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Santiago Just Appointed the First Chief Heat Officer in South America

on March 10, 2022 at 1:41 pm under , , , , ,
Photo: [Photo: Adrienne Arsht/Rockefeller Foundation Resilience Center]

A priority for the new role will be to address the water shortage in a city that’s faced a “megadrought” for more than a decade.

“One thing that we already know is,” she says with promise, “it’s going to be a green constitution.”

This massive political shift has formed the backdrop for the announcement of the world’s fourth Chief Heat Officer (CHO) for Chile’s capital, Santiago, a role dedicated to fighting extreme urban heat in the city and in South America generally. The new CHO, Cristina Huidobro, will collaborate with her counterparts in Miami, Athens, and Freetown, Sierra Leone, to usher in a range of evidence-based heat interventions for Santiago, as well as some that will address the city’s disastrous water shortage.

Huidobro will be assessing a variety of interventions to mitigate heat. One popular concept is increasing tree canopies, which provide shade as well as mental health benefits, an idea that’s taken off in the other CHO cities—Freetown is planting one million trees by the end of 2022. Cool pavements is another. An early assessment has shown that the difference in ground temperature between a shaded grass surface, and an unshaded asphalt surface can be up to 36 degrees Celsius (97 degrees Fahrenheit). The city will also be piloting green roofs, starting with 1,000 square meters of green roof on top of the Hospital de Maipú. Green roofs can reduce heat islands by 30 to 40 degrees Fahrenheit, and this iteration is also estimated to capture three tons of CO2 annually.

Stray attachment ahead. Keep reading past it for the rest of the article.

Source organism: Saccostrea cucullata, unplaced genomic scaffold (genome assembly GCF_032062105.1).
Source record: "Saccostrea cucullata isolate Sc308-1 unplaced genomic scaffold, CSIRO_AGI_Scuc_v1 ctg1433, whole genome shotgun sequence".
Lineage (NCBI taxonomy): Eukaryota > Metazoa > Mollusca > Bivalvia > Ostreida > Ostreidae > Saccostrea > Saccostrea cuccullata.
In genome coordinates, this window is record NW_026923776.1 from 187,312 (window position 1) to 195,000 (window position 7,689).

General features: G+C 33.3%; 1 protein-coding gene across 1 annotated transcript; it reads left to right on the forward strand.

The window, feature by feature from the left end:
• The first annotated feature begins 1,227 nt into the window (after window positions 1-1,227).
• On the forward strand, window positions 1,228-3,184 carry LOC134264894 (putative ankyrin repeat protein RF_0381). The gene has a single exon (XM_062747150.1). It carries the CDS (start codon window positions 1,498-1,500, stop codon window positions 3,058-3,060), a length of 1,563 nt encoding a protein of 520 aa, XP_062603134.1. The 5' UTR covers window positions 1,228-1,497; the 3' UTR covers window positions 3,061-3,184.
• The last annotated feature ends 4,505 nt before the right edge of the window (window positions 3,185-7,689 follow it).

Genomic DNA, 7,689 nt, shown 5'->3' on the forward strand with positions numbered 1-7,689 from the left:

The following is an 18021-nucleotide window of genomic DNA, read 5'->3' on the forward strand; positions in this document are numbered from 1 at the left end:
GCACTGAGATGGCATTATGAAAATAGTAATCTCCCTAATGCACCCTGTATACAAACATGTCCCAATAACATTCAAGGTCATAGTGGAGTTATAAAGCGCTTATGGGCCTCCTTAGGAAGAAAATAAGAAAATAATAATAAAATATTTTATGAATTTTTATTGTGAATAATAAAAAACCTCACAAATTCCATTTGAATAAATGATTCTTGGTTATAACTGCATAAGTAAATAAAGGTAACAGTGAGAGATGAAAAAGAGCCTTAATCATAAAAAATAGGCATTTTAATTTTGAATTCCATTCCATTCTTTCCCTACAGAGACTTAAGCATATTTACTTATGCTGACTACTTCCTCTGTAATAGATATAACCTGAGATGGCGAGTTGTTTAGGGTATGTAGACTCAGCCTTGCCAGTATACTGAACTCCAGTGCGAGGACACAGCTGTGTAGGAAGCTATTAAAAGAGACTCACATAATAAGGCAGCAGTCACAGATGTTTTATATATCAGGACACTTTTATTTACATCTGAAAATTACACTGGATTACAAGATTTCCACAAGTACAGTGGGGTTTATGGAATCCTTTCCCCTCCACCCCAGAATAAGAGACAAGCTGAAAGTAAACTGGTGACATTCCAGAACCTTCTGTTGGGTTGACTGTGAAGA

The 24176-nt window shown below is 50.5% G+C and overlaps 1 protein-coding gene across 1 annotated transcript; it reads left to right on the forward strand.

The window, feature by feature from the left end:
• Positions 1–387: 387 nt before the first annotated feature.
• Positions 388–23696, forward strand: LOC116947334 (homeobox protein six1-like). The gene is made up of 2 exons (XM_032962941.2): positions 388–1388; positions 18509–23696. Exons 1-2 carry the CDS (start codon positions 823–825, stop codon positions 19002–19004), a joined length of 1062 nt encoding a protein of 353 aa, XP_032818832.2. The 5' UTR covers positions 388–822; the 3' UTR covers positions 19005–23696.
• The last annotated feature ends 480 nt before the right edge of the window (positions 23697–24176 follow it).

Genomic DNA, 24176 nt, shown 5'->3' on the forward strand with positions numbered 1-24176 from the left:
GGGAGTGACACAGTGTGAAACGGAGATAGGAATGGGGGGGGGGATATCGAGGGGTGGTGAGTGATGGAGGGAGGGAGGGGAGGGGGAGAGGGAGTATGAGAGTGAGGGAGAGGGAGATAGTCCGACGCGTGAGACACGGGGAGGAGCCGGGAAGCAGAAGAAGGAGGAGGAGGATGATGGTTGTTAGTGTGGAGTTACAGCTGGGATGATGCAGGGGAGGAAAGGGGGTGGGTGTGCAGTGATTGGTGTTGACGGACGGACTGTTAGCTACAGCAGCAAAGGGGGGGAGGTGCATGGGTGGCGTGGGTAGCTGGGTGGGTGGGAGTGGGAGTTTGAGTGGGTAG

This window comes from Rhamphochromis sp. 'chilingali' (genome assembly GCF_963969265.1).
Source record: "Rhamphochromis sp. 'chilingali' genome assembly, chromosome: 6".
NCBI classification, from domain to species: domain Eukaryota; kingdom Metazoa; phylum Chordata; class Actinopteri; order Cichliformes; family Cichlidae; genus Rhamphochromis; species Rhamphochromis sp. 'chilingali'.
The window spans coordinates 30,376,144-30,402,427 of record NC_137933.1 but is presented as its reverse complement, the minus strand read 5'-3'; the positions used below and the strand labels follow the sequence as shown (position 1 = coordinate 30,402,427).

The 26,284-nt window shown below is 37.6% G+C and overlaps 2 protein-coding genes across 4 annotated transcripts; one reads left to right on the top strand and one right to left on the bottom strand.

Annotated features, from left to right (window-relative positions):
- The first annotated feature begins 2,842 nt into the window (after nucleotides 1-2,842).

Huidobro hopes to work closely with the incoming national government, to codify long-term policies into law, and to influence the new constitution. “One thing that we already know is,” she says with promise, “it’s going to be a green constitution.”

Check out this awesome project in Puerto Natales, Chile:


Read more: Santiago just appointed the first Chief Heat Officer in South America


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